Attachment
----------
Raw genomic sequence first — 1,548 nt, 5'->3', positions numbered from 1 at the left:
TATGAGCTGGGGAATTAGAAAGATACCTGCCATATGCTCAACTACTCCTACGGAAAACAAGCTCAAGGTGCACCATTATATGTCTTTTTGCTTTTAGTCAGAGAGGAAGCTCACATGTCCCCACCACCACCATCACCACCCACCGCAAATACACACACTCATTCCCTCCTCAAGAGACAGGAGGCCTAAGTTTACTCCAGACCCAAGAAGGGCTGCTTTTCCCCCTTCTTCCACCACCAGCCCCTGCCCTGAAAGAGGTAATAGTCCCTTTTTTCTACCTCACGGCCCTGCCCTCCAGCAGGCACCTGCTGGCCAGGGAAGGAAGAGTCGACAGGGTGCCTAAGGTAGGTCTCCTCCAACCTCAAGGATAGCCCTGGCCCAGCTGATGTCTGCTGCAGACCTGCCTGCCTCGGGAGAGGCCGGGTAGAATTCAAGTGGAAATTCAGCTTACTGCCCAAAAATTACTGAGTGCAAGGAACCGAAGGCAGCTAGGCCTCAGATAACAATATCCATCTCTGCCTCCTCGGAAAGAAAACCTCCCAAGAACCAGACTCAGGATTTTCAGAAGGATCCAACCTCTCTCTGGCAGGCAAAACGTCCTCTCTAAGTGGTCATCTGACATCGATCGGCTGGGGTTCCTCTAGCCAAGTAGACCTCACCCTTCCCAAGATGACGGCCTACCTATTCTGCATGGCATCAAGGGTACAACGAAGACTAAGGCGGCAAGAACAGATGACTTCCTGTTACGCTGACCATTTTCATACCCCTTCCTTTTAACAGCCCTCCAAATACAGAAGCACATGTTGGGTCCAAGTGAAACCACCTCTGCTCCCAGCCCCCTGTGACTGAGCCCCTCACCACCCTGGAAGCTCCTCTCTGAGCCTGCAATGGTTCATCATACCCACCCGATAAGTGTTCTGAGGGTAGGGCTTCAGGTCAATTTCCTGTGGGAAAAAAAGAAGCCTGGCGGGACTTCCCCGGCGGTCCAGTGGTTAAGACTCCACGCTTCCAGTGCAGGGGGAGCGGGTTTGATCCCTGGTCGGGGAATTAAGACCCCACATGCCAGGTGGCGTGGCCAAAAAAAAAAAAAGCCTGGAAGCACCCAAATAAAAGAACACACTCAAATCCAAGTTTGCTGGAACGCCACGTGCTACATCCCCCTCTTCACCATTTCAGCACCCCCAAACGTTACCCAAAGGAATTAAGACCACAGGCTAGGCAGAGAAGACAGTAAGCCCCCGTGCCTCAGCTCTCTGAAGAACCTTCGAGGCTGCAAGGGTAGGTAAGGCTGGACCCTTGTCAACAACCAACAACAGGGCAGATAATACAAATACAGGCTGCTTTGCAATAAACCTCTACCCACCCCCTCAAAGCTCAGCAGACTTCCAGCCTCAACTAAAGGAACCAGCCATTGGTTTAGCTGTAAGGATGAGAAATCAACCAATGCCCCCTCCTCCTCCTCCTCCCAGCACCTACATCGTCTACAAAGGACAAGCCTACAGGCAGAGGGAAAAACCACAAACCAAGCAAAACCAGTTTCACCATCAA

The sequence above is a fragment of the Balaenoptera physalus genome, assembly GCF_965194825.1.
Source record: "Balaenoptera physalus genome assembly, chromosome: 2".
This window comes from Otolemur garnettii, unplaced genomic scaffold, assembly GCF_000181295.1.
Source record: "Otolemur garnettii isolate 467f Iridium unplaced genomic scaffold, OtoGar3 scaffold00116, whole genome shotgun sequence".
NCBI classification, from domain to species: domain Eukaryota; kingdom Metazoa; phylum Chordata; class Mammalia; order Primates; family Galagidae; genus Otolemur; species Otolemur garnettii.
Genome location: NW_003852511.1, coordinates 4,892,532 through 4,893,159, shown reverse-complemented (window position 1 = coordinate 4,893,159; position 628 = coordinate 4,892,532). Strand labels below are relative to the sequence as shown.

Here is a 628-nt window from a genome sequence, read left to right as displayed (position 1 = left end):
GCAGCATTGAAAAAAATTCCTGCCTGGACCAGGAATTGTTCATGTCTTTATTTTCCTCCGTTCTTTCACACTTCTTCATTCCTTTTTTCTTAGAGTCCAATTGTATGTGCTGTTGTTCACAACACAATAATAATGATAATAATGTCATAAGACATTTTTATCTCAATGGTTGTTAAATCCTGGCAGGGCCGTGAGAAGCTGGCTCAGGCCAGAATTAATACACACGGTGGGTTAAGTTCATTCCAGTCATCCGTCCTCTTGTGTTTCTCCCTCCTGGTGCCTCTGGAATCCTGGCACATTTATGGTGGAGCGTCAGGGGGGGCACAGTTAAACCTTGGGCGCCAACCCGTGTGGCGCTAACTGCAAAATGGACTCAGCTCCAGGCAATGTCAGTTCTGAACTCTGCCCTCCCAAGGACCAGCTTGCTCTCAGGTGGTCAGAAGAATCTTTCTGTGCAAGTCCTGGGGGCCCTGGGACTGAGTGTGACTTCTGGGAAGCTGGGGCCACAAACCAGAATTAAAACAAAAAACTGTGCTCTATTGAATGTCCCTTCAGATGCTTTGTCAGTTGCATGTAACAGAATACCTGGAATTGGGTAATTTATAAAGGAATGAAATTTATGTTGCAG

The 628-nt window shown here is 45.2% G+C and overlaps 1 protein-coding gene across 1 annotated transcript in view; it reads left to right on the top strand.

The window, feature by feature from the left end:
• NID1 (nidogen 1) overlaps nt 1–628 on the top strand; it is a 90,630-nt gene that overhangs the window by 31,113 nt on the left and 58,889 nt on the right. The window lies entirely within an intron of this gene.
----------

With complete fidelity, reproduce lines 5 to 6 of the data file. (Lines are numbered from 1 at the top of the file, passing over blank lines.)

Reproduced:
This window comes from Otolemur garnettii, unplaced genomic scaffold, assembly GCF_000181295.1.
Source record: "Otolemur garnettii isolate 467f Iridium unplaced genomic scaffold, OtoGar3 scaffold00116, whole genome shotgun sequence".